WASHINGTON — Supporters stood on the steps of the Wilson Building, in D.C., to celebrate Tuesday’s passage of Initiative 77, which raises the minimum wage for tipped employees to $15 an hour by 2026 — a proposal that found supporters and detractors in the hospitality industry.
Vasu Abhiraman, with the group DC for Democracy, spoke at the news conference and said the initiative could help reduce sexual harassment in the restaurant industry.
“If the difference between a poverty wage and a living wage is your tips and being nice to the customer that might be sexually harassing you, that’s a bad incentive,” said Abhiraman.
Several D.C. Council members have spoken out against the initiative. Many restaurateurs are also against it, saying it increases labor costs.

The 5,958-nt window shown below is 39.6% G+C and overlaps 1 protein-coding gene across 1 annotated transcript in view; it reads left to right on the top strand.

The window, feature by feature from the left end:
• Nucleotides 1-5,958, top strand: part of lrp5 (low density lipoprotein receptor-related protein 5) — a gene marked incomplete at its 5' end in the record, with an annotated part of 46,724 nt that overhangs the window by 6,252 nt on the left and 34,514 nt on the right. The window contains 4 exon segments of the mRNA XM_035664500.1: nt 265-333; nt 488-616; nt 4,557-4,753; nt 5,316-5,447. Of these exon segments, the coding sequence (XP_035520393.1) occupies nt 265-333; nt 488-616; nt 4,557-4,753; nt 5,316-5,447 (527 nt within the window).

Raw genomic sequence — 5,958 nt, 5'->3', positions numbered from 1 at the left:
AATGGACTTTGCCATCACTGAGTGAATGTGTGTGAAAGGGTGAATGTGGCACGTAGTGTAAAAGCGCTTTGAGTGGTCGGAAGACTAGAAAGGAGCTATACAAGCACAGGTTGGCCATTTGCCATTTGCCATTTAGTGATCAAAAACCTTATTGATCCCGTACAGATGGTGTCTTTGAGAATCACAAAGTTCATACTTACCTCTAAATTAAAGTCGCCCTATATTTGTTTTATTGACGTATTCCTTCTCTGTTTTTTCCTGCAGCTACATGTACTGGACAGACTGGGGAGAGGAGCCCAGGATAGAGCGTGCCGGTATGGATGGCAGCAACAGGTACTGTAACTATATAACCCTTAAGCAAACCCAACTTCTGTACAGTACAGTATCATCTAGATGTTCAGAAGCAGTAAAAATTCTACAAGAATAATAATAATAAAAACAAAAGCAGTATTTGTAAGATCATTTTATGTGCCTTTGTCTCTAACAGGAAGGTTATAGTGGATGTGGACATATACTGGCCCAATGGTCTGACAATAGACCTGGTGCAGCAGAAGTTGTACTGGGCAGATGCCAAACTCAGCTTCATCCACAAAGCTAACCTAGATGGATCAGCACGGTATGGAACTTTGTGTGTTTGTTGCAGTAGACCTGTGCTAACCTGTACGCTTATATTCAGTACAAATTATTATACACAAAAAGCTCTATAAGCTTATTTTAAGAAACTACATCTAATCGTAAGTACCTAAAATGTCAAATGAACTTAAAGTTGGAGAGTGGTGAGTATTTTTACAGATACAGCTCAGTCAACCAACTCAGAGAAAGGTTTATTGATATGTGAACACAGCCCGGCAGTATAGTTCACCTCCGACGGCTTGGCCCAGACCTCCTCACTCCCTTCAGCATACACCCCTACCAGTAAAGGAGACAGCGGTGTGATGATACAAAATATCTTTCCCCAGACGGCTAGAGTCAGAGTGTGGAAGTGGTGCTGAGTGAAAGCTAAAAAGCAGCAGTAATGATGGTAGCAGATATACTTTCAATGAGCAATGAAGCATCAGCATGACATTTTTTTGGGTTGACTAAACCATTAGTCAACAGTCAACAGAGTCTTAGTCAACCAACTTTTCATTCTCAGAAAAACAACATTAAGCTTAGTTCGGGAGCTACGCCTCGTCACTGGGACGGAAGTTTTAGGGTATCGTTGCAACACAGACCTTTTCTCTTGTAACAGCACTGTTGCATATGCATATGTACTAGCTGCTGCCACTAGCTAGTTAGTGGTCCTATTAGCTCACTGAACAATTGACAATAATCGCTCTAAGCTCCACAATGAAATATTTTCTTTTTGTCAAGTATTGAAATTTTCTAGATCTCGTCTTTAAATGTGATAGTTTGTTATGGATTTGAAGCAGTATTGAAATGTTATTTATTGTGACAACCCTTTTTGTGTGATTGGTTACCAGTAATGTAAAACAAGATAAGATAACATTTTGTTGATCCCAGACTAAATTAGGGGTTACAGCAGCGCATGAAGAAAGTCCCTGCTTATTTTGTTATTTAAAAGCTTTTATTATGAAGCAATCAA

Proponents at Wednesday’s event said they hope the D.C. Council will not overturn the initiative.
But Diana Ramirez, with the group One Wage DC, says they are open to compromise.
“This is what businesses need to get to one fair wage. We’re absolutely willing to sit down with the Restaurant Association and restaurant owners to get there,” said Ramirez.
But tipped worker Trupti Patel made it clear that patrons will not pay their wages.
“Tipping should be what it was meant to be in its original form — a token of gratitude and appreciation for a job well done,” Patel said.
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